More variability between beats is desireable


How You Can Use HRV

By interpreting the variability of your heart rate over time, you can identify the balance between the sympathetic and parasympathetic nervous systems and their ability to maintain homeostasis. As a diagnostic tool, you can track and analyze improvements in central nervous system control. This technology is becoming a popular adjunctive training regimen and performance tool for high level athletes, entrepreneurs, public speakers and health practitioners managing conditions like PTSD, heart disease, anxiety, insomnia and even diabetes. [2].

The goal of incorporating HRV training is to improve autonomic nervous system control. With a more efficient autonomic nervous system,  we’re better able to adapt and respond to stress of any kind.

This allows athletes to experience better performance, entrepreneurs can find more clarity of mind and improve their ability to resist exhaustion from stressful or demanding work activities, and people faced with anxiety, diabetes, PTSD, or other health conditions may find a means to reduce and treat their symptoms.  

How To Train HRV

Dr. Richard Gevirtz, one of the leading researchers in the field of HRV, has been studying the benefits of controlling heart rate variability on people ranging from monks and yogis to professional athletes. His research has shown a correlation between respiration rate and heart rate variability [1] and has developed a training system for improving HRV biofeedback.

Training HRV is mainly done through breathing exercises. Spending periods of time each day performing slowed, disciplined breathing exercises can synchronize the heart and autonomic nervous system allowing for flexibility in HRV scores. It works because unlike the heart rate, the respiration rate can be controlled with both the autonomic nervous system, and with conscious control. By controlling breathing, we can effectively hijack court autonomic nervous system and tell it to slow down. This in turn affects the variability of our heart rate by promoting a dominance of the parasympathetic nervous system.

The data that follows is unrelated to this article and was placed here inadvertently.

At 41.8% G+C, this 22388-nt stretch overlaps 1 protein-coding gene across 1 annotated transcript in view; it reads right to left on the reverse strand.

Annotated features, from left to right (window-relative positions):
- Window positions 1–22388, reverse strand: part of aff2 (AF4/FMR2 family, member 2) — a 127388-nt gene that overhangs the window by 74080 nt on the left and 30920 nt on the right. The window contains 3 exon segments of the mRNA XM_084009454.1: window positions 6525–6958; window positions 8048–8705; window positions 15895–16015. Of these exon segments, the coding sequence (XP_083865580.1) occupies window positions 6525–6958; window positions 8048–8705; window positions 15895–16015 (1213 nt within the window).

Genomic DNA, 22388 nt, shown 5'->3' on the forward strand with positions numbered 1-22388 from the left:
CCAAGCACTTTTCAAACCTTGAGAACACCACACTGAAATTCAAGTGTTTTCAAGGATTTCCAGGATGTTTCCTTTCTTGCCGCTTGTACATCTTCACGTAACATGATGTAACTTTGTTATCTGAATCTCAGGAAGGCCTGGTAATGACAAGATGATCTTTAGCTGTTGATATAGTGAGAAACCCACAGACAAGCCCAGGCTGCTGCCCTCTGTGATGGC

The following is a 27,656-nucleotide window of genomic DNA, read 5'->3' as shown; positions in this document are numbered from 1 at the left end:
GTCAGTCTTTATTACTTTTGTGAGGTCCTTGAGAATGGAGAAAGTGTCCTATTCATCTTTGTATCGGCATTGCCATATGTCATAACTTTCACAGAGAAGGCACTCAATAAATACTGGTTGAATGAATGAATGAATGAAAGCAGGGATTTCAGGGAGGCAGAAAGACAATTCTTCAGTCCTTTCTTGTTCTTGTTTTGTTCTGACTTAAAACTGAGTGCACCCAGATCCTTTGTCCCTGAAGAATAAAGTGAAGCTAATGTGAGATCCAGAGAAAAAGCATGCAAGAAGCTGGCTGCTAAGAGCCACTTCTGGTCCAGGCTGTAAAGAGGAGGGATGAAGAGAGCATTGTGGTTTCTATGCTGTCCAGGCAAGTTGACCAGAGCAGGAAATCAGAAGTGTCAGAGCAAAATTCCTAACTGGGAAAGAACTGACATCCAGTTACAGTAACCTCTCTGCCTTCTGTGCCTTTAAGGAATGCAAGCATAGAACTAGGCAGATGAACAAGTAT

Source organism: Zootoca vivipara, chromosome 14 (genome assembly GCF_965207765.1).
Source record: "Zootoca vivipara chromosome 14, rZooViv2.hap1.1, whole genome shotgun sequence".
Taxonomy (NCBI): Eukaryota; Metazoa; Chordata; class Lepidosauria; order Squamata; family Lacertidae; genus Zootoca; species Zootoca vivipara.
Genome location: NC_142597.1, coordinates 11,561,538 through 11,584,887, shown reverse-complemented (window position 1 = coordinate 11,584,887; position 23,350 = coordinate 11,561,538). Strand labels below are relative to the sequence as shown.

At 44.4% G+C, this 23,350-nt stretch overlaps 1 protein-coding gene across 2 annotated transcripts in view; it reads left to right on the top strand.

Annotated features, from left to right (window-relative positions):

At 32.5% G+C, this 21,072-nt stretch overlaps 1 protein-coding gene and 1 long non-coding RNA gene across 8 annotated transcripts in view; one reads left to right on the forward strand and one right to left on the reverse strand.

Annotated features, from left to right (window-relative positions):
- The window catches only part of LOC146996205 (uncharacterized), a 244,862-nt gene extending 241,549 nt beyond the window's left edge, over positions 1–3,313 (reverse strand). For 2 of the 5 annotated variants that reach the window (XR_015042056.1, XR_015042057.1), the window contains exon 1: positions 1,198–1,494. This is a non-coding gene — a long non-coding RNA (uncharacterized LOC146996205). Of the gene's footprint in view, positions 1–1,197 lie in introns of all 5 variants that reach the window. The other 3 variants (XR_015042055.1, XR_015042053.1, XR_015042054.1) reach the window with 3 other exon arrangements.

High level athletes in the NBA, NFL, Olympics, and many of the premier sports leagues in the world are using HRV training to control their autonomic nervous system. This helps them remain clear headed, and allows their heart to function at the highest efficiency possible despite the high pressure scenarios.

Getting Started

Getting started in HRV training involves meditation, yoga, or using breath tracking apps like My Calm Beat. Anybody can start this training; all it takes is a few minutes each day of controlled breathing for 15-30 minutes a day. After just a few minutes of this practice is enough to take over the autonomic nervous system and regulate heart rate variability.

The next step that many people find useful is to use tools that measure HRV to identify and track progress. Companies like Heart Math make various tracking and biofeedback devices that can measure your HRV on any budget.


  1. Zucker, T. L., Samuelson, K. W., Muench, F., Greenberg, M. A., & Gevirtz, R. N. (2009). The effects of respiratory sinus arrhythmia biofeedback on heart rate variability and posttraumatic stress disorder symptoms: A pilot study. Applied psychophysiology and biofeedback, 34(2), 135.
  2. Malik, M., & Camm, A. J. (1990). Heart rate variability. Clinical cardiology, 13(8), 570-576.
  3. McEwen TA, Sima AA: Autonomic neuropathy in BB rat. Assessment by improved  method for measuring  heart  rate variability. Diabetes 36, 251 (1987)
  4. Masaoka S, Lev-Ran A, Hill LR, Vakil G, Hon EH: Heart rate  variability in diabetes: Relationship to age and  duration of the  disease. Diubet  Cure 8, 64 (1985)
  5. Levy, W. C., Cerqueira, M. D., Harp, G. D., Johannessen, K. A., Abrass, I. B., Schwartz, R. S., & Stratton, J. R. (1998). Effect of endurance exercise training on heart rate variability at rest in healthy young and older men. The American journal of cardiology, 82(10), 1236-1241.